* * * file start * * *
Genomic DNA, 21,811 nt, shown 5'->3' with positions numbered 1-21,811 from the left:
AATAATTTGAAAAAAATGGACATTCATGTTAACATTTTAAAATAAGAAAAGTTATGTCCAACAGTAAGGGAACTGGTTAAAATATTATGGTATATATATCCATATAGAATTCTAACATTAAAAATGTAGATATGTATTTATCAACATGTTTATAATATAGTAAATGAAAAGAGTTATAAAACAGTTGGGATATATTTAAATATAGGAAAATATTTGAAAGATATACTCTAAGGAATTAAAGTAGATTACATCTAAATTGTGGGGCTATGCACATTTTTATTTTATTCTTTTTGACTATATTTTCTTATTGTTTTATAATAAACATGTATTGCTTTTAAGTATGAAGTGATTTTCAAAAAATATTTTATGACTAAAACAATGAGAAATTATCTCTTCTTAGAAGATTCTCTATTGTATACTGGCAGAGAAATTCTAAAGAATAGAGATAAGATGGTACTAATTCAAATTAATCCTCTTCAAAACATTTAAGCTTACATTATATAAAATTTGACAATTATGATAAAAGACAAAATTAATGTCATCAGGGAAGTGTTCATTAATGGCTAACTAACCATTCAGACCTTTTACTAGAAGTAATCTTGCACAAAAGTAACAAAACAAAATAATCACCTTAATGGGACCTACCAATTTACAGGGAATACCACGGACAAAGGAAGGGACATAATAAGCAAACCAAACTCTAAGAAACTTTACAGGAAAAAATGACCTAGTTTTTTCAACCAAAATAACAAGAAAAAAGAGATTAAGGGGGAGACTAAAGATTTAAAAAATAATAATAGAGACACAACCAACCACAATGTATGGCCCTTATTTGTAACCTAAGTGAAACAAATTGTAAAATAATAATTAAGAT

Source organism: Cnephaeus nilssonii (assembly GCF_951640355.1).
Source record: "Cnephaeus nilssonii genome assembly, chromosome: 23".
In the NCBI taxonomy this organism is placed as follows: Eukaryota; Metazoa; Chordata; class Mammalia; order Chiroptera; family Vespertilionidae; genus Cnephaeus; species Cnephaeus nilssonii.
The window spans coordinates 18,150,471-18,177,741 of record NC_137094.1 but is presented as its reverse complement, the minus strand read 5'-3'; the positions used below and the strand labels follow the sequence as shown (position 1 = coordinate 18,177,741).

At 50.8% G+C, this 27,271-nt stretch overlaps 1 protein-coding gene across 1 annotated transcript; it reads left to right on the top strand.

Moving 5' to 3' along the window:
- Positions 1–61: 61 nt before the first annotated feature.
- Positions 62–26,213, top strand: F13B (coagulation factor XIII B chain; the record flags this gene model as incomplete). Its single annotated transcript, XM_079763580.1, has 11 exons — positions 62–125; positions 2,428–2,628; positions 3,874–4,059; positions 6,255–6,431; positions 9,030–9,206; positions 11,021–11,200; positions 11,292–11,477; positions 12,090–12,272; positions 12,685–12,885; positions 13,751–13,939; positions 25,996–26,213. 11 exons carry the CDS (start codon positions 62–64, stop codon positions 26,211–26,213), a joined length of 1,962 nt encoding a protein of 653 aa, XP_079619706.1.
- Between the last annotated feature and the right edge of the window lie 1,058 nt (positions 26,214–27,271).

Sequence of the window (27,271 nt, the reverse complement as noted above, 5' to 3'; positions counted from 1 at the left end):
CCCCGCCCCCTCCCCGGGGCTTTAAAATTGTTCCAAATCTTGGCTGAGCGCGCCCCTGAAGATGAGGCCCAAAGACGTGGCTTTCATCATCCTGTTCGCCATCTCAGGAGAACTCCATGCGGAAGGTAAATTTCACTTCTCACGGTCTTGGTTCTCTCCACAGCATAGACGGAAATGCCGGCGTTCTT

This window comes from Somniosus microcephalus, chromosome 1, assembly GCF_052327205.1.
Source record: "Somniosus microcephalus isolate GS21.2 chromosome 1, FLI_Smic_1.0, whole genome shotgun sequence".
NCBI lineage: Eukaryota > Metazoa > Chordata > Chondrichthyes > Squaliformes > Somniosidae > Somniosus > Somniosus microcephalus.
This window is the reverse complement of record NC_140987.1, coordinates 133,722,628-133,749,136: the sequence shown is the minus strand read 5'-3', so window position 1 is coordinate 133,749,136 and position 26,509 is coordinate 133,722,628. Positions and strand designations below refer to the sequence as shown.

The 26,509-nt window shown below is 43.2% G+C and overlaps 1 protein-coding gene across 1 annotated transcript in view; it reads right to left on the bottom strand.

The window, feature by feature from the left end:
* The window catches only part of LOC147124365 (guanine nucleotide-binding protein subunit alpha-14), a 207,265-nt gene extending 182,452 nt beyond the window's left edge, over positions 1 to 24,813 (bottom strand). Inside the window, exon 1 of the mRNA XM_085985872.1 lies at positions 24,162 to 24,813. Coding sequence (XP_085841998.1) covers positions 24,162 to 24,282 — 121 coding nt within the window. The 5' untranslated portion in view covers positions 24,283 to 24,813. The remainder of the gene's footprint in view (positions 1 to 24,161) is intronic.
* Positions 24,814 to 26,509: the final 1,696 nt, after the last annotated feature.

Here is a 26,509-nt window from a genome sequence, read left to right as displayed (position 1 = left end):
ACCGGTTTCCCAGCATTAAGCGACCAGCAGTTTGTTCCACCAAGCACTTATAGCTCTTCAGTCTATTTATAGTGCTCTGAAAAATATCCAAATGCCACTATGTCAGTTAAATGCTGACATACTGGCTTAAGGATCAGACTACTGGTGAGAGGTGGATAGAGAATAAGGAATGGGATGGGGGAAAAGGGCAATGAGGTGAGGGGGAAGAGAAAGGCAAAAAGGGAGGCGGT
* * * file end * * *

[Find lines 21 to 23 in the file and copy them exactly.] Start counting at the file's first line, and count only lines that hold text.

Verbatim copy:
* Positions 24,814 to 26,509: the final 1,696 nt, after the last annotated feature.

Here is a 26,509-nt window from a genome sequence, read left to right as displayed (position 1 = left end):
ACCGGTTTCCCAGCATTAAGCGACCAGCAGTTTGTTCCACCAAGCACTTATAGCTCTTCAGTCTATTTATAGTGCTCTGAAAAATATCCAAATGCCACTATGTCAGTTAAATGCTGACATACTGGCTTAAGGATCAGACTACTGGTGAGAGGTGGATAGAGAATAAGGAATGGGATGGGGGAAAAGGGCAATGAGGTGAGGGGGAAGAGAAAGGCAAAAAGGGAGGCGGT